Why should the fire die?

Why should the fire die?

Nickel Creek play Taft Theatre

By Justin Kreitzer

Photo:  Nickel Creek perform on May 6 at the Taft Theatre in Cincinnati; photo: Brantley Gutierrez

To celebrate their 25th anniversary as a band, Nickel Creek – the trio featuring mandolinist Chris Thile, guitarist Sean Watkins and violinist Sara Watkins – have returned from a nine-year hiatus to deliver their stunning sixth album, A Dotted Line, released early last month via Nonesuch Records. They formed in 1989 as wide-eyed, yet super-talented pre-teens and have since brought their progressive bluegrass-leaning folk-pop music to the masses, winning Grammys and dominating both country and pop radio – and they look to continue that with their new album. Additionally, the band has returned to the road for the first time in over seven years and will make a stop in Cincinnati at Taft Theatre on Tuesday, May 6. Also performing is the likeminded Alabama-based sibling folk duo The Secret Sisters.

During the long hiatus, each member kept busy. Sara Watkins released two critically-acclaimed solo albums, including 2012’s Sun Midnight Sun. Chris Thile, the in-demand mandolin virtuoso, lent his skills to many recordings as a session player and with his supergroup, Punch Brothers. He also released three collaborative albums with Edgar Meyer, Michael Daves and Yo-Yo Ma, respectively. Sean Watkins also took advantage of the downtime by releasing two albums with Fiction Family, his folk-pop side project with Switchfoot vocalist Jon Foreman.

The group has returned refreshed, and the highly anticipated new album showcases their immeasurable talent alongside their innovative instrumentation, catchy melodies and tightly-wound vocal harmonies. They blend in a few of the new tricks they picked up along the way, especially on the percussion-heavy and pop-leaning “Hayloft” – a reimagining of a track from the Canadian indie rock group, Mother Mother. On the other hand, they treat their listeners to the jaunty, more traditional-sounding bluegrass instrumental “Elephant In The Corn” for a nice balance of classic and modern.

In anticipation of their upcoming performance, Dayton City Paper interviewed Sara Watkins and inquired about the band’s reformation, their 25th anniversary and the future of Nickel Creek.

Welcome back, Sara! Other than the band’s 25th anniversary this year, what else sparked the band to get back together? 

Sean, Chris and I had casually discussed doing some shows together again at some point just for the fun of it, but when the 25th anniversary came up, and it just so happened that our various record cycles allowed it, we decided to put together a little run of shows … maybe record an EP for it … and it just snowballed. The writing process went really well and we left the first five days of writing with a handful of songs we were excited about, and a couple covers. We realized we could actually make a full record. So, we did!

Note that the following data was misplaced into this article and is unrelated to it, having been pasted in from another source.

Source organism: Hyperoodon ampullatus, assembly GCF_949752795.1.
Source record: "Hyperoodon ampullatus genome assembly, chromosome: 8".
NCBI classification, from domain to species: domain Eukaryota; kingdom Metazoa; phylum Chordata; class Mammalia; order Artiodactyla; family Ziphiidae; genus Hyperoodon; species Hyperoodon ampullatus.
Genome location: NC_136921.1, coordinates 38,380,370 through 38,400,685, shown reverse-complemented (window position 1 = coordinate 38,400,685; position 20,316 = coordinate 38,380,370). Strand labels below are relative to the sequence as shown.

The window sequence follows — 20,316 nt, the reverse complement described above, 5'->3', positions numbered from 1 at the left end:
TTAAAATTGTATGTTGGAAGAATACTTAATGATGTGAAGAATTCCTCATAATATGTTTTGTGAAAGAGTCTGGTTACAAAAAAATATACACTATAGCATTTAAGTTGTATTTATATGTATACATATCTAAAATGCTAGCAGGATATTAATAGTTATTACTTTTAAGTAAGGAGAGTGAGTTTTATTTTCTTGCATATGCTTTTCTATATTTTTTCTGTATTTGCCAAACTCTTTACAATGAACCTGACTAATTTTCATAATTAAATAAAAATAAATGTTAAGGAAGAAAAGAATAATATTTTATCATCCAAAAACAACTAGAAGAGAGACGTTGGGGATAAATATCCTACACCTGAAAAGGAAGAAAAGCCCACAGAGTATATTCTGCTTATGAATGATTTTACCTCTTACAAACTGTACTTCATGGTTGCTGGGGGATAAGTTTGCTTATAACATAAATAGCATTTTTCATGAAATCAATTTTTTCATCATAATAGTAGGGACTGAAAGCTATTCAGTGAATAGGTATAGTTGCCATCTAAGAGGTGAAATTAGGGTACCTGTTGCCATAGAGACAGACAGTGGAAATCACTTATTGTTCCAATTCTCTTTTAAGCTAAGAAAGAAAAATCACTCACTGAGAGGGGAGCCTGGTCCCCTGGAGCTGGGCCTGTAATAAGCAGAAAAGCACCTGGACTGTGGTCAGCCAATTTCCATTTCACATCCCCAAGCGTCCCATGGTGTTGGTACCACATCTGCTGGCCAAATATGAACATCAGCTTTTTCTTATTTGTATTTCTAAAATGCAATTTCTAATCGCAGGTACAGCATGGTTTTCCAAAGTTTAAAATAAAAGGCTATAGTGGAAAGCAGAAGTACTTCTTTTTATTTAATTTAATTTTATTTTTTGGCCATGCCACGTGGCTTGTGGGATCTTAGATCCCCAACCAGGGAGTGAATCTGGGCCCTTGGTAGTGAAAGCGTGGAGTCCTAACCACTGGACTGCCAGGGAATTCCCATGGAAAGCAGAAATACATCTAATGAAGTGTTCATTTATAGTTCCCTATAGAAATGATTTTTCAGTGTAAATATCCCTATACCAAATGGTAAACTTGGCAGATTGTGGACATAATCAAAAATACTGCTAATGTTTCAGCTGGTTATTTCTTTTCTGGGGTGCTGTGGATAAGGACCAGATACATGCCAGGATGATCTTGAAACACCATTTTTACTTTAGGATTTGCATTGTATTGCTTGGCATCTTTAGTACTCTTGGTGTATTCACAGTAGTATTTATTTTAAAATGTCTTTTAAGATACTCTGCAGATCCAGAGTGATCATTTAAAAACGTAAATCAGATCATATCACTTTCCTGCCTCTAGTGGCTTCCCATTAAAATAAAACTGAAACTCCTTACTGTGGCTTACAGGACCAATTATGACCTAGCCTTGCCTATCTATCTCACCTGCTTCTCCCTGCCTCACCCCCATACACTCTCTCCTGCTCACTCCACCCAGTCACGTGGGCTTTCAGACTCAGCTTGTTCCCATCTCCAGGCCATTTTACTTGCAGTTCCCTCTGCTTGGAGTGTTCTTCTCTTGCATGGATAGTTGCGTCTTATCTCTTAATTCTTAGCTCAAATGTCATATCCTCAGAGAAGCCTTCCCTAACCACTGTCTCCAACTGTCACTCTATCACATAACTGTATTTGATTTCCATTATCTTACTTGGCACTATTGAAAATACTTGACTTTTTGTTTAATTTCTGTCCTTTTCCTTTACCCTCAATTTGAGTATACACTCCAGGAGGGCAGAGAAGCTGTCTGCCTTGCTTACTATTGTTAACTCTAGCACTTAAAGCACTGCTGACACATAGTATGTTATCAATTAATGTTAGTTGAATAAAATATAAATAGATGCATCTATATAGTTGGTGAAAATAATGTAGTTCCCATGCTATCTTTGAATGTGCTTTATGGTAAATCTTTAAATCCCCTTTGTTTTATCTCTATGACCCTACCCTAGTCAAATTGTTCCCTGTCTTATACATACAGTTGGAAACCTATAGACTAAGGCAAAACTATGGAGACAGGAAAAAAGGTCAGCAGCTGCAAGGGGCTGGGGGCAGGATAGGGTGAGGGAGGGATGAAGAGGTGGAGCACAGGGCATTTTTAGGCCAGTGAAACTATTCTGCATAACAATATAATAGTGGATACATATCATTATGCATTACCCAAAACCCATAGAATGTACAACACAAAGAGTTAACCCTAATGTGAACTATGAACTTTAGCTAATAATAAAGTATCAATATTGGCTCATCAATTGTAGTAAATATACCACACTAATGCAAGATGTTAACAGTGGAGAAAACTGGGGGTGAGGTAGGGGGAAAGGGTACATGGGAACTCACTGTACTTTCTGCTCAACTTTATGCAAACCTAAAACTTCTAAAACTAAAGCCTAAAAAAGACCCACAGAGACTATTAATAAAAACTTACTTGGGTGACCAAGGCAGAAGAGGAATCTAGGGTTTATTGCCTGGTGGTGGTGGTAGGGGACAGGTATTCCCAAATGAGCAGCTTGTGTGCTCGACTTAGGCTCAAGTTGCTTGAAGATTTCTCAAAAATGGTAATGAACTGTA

– Sara Watkins

How did the time off during the hiatus influence the band when you got back together?  

In these seven years since our last tour, I know we’ve learned a lot. Speaking for myself, having put out two of my own records and toured extensively behind each of them working from the ground up, working with a variety of musicians and performers and just being in other bands, I have learned an immense amount about the kind of musician and performer and person I want to be. We’ve all grown a lot and singing together, in particular, has been very satisfying. – SW

The new album was released on April 1 and you are about to start your first tour in over seven years. How has the response been from your fans to your return?

Tonight [April 16] in Birmingham, Ala. will be our first show. Ticket sales are really good, which is really exciting because we didn’t know precisely what to expect going into this. We’ve been intensely rehearsing in Nashville and I can’t wait for tonight to actually play these songs for people! – SW

One of my favorite songs on the new album is the single, “21st Of May,” with its Gospel-inflected traditional bluegrass style and tongue-in-cheek lyrics. Can you please speak to the inspiration of the song, it was written from the perspective of the infamous pastor Harold Camping, right?

Yeah, Sean wrote that song! He wrote it in 2011 when there was a campaign notifying the world of the imminent rapture on the 21st of May. – SW

What song from A Dotted Line do you think will be the most fun to play live?  

Well, I have a feeling “Destination” is going to be pretty sweet. –SW

Other than touring in support of the new album, what else does the future hold for Nickel Creek? Will we have to wait another eight years for a new album? I sure hope not!

I don’t know! We’ll find that out together! – SW

Nickel Creek will perform Tuesday, May 6 at Taft Theatre, 315 E. 5th St. in Cincinnati. The Secret Sisters will also perform. Doors open at 6:30 p.m. For more information, please visit nickelcreek.com. 

 

Reach DCP freelance writer Justin Kreitzer at JustinKreitzer@DaytonCityPaper.com.

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